Andrzej Odłyżko (Andrew Odlyzko)
Andrew Odlyzko, 1986 at the MFO
|Born||23 July 1949 (age 70)|
|Alma mater||Massachusetts Institute of Technology (Ph.D., Mathematics, 1975)|
California Institute of Technology (B.S., M.S., Mathematics) 
|Institutions||Bell Telephone Laboratories, AT&T Bell Labs, AT&T Labs, University of Minnesota|
|Doctoral advisor||Harold Stark|
Andrew Michael Odlyzko (Andrzej Odłyżko) (born 23 July 1949) is a Polish-American mathematician and a former head of the University of Minnesota's Digital Technology Center and of the Minnesota Supercomputing Institute. He began his career in 1975 at Bell Telephone Laboratories, where he stayed for 26 years before joining the University of Minnesota in 2001.
Work in mathematics
Odlyzko received his B.S. and M.S. in mathematics from the California Institute of Technology and his Ph.D. from the Massachusetts Institute of Technology in 1975. In the field of mathematics he has published extensively on analytic number theory, computational number theory, cryptography, algorithms and computational complexity, combinatorics, probability, and error-correcting codes. In the early 1970s, he was a co-author (with D. Kahaner and Gian-Carlo Rota) of one of the founding papers of the modern umbral calculus. In 1985 he and Herman te Riele disproved the Mertens conjecture. In mathematics, he is probably known best for his work on the Riemann zeta function, which led to the invention of improved algorithms, including the Odlyzko–Schönhage algorithm, and large-scale computations, which stimulated extensive research on connections between the zeta function and random matrix theory.
Work on electronic communication
In 1998, he and Kerry Coffman were the first to show that one of the great inspirations for the Internet bubble, the myth of "Internet traffic doubling every 100 days," was false.
In the paper "Content is Not King", published in First Monday in January 2001, he argues that
- the entertainment industry is a small industry compared with other industries, notably the telecommunications industry;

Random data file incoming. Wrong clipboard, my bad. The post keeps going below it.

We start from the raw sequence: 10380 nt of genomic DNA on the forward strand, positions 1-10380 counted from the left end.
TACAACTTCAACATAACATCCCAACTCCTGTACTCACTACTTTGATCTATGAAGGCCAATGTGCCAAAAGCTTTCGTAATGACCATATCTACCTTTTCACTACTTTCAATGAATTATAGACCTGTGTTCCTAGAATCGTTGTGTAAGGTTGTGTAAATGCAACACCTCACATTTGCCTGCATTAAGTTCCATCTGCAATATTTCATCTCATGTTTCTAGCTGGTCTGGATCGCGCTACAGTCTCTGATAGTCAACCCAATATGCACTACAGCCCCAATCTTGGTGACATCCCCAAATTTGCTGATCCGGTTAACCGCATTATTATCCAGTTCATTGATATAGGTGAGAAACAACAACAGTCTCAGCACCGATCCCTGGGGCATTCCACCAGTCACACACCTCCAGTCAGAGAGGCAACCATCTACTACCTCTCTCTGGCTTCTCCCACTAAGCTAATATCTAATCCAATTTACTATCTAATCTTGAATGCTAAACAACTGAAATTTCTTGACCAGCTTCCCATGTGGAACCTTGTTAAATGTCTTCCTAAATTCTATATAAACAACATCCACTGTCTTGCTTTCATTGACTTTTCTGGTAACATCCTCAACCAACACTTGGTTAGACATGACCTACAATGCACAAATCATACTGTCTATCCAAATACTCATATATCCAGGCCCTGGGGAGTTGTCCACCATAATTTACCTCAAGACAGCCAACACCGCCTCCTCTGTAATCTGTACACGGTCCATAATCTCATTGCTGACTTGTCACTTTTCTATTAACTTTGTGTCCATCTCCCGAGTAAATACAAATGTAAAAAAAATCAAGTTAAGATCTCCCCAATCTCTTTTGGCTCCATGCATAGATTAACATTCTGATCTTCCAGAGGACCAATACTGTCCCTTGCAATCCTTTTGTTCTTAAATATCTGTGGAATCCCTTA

- people are more interested in communication than entertainment;
- and therefore that entertainment "content" is not the killer app for the Internet.
In the paper "Metcalfe's Law is Wrong", Andrew Odlyzko argues that the incremental value of adding one person to a network of n people is approximately the nth harmonic number, so the total value of the network is approximately n log n. Since this curves upward (unlike Sarnoff's law), it implies that Metcalfe's conclusion – that there is a critical mass in networks, leading to a network effect – is qualitatively correct. But since this linearithmic function does not grow as rapidly as Metcalfe's law, it implies that many of the quantitative expectations based on Metcalfe's law were excessively optimistic.
For example, by Metcalfe, if a hypothetical network of 100,000 members has a value of $1M, doubling its membership would increase its value (200,0002/100,0002) times, or in other words quadruple to $4M. However, per Odlyzko, that its value would only grow by 200,000 log (200,000) / 100,000 log (100,000) times, or in other words, slightly more than double to $2.1M.
- Binomial type
- Digital media
- Metcalfe's law
- Montgomery's pair correlation conjecture
- Reed's law
- Riemann hypothesis
- "Profile: Andrew Odlyzko", TLI, University of Minnesota.
- Andrew Odlyzko at the Mathematics Genealogy Project
- Erdős number project.
- Density of Odd Integers.
- "The size and growth rate of the Internet," K. G. Coffman and A. M. Odlyzko, First Monday 3(10) (October 1998), http://firstmonday.org/htbin/cgiwrap/bin/ojs/index.php/fm/article/view/620/541
- "Metcalfe's Law is Wrong". Bob Briscoe, Andrew Odlyzko, and Benjamin Tilly, July 2006 IEEE Spectrum.
- Andrew Odlyzko: Home Page
- Digital Technology Center at the University of Minnesota
- Andrew Odlyzko, Tragic loss or good riddance? The impending demise of traditional scholarly journals
- Andrew Odlyzko, Content is Not King, First Monday, Vol. 6, No. 2 (5 February 2001).
- Montgomery–Odlyzko law at MathWorld